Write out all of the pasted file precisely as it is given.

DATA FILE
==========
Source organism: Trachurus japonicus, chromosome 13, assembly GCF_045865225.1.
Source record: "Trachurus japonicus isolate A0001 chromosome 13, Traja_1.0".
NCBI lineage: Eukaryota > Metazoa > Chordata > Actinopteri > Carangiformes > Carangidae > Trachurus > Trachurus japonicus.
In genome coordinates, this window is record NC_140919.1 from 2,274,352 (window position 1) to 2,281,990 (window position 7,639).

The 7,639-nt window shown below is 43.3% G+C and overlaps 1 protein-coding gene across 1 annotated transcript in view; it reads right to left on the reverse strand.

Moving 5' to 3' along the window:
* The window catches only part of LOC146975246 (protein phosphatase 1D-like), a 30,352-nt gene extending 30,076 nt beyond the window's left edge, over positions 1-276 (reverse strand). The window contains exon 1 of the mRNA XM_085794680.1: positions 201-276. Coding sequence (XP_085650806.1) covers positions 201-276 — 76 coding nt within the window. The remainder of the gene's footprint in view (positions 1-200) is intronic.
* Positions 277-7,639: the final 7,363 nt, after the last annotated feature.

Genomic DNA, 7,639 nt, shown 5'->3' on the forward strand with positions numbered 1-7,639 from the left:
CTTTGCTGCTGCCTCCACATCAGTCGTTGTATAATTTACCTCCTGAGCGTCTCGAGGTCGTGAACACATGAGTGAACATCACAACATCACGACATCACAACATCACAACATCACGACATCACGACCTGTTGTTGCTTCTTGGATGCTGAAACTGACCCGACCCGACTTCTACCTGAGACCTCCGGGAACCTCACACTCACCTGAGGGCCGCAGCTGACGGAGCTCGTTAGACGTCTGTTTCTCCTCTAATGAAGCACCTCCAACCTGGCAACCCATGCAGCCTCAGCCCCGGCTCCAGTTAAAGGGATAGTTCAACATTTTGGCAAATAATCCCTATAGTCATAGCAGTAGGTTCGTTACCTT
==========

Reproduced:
Source organism: Trachurus japonicus, chromosome 13, assembly GCF_045865225.1.
Source record: "Trachurus japonicus isolate A0001 chromosome 13, Traja_1.0".
NCBI lineage: Eukaryota > Metazoa > Chordata > Actinopteri > Carangiformes > Carangidae > Trachurus > Trachurus japonicus.
In genome coordinates, this window is record NC_140919.1 from 2,274,352 (window position 1) to 2,281,990 (window position 7,639).

The 7,639-nt window shown below is 43.3% G+C and overlaps 1 protein-coding gene across 1 annotated transcript in view; it reads right to left on the reverse strand.

Moving 5' to 3' along the window:
* The window catches only part of LOC146975246 (protein phosphatase 1D-like), a 30,352-nt gene extending 30,076 nt beyond the window's left edge, over positions 1-276 (reverse strand). The window contains exon 1 of the mRNA XM_085794680.1: positions 201-276. Coding sequence (XP_085650806.1) covers positions 201-276 — 76 coding nt within the window. The remainder of the gene's footprint in view (positions 1-200) is intronic.
* Positions 277-7,639: the final 7,363 nt, after the last annotated feature.

Genomic DNA, 7,639 nt, shown 5'->3' on the forward strand with positions numbered 1-7,639 from the left:
CTTTGCTGCTGCCTCCACATCAGTCGTTGTATAATTTACCTCCTGAGCGTCTCGAGGTCGTGAACACATGAGTGAACATCACAACATCACGACATCACAACATCACAACATCACGACATCACGACCTGTTGTTGCTTCTTGGATGCTGAAACTGACCCGACCCGACTTCTACCTGAGACCTCCGGGAACCTCACACTCACCTGAGGGCCGCAGCTGACGGAGCTCGTTAGACGTCTGTTTCTCCTCTAATGAAGCACCTCCAACCTGGCAACCCATGCAGCCTCAGCCCCGGCTCCAGTTAAAGGGATAGTTCAACATTTTGGCAAATAATCCCTATAGTCATAGCAGTAGGTTCGTTACCTT